There’s a fascinating new toy on Kickstarter called Ouya, an Android-powered video game console. I’m fascinated by the device itself, as well as its amazingly successful Kickstarter campaign. I shouldn’t be surprised any more when a clever product nets millions in startup capital on Kickstarter, but $4 million in 3 days ($2 million by the end of day one) seems a pretty clear indicator of the market’s desires. I’m fascinated by the concept and implementation, but there’s so much more to this project.
What’s officially on the table is already an amazing proposition, best expressed by their very own project video:
For those who can’t/won’t watch the video, the basic idea is that it’s far too hard for indy developers to get their titles on traditional consoles but the mobile game market is thriving. Part of the reason it thrives is that it’s open and accessible. It’s both cheap and easy to get into the Android market (so cheap and easy that even I’ve done it) and it’s fairly (though somewhat less) easy and inexpensive, assuming you already own a Mac, to get into the iOS market. Further, there’s a big demand for open harware, OS and software that Android is rapidly filling in the mobile and tablet markets but the console market is still barren of decent open soft/hardware. It seems almost natural for Android to step in and claim a spot in this space.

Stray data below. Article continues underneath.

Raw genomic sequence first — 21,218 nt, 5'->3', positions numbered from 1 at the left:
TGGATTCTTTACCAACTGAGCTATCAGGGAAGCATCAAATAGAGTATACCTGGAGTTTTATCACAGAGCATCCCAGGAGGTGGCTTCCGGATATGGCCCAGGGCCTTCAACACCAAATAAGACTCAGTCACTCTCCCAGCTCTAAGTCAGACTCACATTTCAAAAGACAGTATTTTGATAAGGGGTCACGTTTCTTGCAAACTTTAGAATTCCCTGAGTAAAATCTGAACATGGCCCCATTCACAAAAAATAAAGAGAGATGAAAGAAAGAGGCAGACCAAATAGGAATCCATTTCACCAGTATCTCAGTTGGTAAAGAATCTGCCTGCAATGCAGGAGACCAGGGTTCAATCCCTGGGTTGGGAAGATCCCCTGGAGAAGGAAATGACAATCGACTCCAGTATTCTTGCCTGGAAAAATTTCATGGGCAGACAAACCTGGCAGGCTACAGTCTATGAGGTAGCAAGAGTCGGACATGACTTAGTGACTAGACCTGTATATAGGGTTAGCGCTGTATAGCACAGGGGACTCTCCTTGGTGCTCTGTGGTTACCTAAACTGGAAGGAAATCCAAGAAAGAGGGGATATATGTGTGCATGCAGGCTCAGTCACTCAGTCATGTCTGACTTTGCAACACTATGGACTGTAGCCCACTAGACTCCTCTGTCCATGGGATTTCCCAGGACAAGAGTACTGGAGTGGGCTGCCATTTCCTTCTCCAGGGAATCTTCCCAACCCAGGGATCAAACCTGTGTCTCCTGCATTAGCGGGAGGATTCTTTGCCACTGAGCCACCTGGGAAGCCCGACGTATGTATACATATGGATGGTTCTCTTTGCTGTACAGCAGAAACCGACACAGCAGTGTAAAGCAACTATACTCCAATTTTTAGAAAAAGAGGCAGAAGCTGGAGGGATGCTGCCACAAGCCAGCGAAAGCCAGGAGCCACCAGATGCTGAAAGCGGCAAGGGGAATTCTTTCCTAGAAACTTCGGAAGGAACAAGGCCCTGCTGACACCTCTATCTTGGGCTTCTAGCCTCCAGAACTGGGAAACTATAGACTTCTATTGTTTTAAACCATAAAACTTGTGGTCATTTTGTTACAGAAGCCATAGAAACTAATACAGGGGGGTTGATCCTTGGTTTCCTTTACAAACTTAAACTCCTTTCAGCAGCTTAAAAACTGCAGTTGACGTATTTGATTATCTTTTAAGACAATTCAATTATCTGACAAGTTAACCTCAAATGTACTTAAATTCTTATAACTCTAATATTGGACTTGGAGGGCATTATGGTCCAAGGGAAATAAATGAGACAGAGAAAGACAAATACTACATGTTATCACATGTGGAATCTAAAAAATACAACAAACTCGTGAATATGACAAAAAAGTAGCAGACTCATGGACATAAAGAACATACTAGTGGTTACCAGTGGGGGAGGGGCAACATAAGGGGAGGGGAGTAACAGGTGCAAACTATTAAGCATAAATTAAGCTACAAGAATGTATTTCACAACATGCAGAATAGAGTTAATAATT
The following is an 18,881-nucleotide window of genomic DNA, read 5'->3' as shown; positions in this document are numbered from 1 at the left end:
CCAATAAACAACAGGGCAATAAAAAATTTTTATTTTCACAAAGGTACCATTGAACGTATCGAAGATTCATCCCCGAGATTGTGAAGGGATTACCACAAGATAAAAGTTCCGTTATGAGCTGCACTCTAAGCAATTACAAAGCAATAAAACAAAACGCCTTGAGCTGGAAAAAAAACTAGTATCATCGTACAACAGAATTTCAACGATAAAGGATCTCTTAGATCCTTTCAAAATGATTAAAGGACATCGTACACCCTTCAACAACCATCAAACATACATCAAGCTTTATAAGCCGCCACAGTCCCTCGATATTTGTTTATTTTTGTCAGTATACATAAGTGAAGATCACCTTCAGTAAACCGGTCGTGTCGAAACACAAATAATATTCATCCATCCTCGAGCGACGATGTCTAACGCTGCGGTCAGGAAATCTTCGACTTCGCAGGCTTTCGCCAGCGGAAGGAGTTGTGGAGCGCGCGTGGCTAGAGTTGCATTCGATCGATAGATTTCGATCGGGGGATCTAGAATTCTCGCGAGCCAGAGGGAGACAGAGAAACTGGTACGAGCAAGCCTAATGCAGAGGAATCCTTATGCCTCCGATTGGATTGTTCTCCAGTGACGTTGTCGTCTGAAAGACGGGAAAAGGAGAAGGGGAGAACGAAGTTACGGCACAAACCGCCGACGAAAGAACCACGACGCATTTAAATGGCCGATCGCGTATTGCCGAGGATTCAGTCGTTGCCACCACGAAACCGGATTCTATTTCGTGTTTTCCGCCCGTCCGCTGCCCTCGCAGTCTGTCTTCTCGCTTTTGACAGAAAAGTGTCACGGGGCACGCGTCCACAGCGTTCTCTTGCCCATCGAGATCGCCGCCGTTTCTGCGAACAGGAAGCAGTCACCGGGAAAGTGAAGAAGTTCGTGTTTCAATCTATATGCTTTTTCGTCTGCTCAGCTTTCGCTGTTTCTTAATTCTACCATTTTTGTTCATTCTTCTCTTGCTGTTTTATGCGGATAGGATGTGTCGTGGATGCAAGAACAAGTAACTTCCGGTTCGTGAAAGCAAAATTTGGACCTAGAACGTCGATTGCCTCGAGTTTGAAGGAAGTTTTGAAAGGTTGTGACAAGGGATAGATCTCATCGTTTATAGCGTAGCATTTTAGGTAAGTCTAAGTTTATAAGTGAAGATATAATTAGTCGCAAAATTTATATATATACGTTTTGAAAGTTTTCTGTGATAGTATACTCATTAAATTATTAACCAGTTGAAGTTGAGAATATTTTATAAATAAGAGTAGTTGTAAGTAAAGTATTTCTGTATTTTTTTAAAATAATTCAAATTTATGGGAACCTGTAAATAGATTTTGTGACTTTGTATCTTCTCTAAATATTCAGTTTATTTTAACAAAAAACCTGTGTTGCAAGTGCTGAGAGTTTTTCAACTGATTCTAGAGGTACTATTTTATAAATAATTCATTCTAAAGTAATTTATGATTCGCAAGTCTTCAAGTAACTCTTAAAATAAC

What the Ouya folks aren’t advertising is something that’s brutally obvious to someone like myself who’s got multiple set-top boxes and no cable bill: An Android console would make one seriously amazing media system. The idea of porting XBMC to Android has already been kicked around, but as the folks paying a monthly subscription fee to XBox live for the privilege of viewing Netflix and Hulu Plus – services they also already pay a monthly fee for – are fully aware, consoles tend to make very nice media centers. At $99 it’s roughly the price of a Roku or AppleTV or similar set-top boxes, and runs an open OS for which a huge number of apps already exist. It’s bound to be a better set-top box than anything I’ve yet used, so even if it fails as a gaming device it should still succeed at a role that it was never even intended for.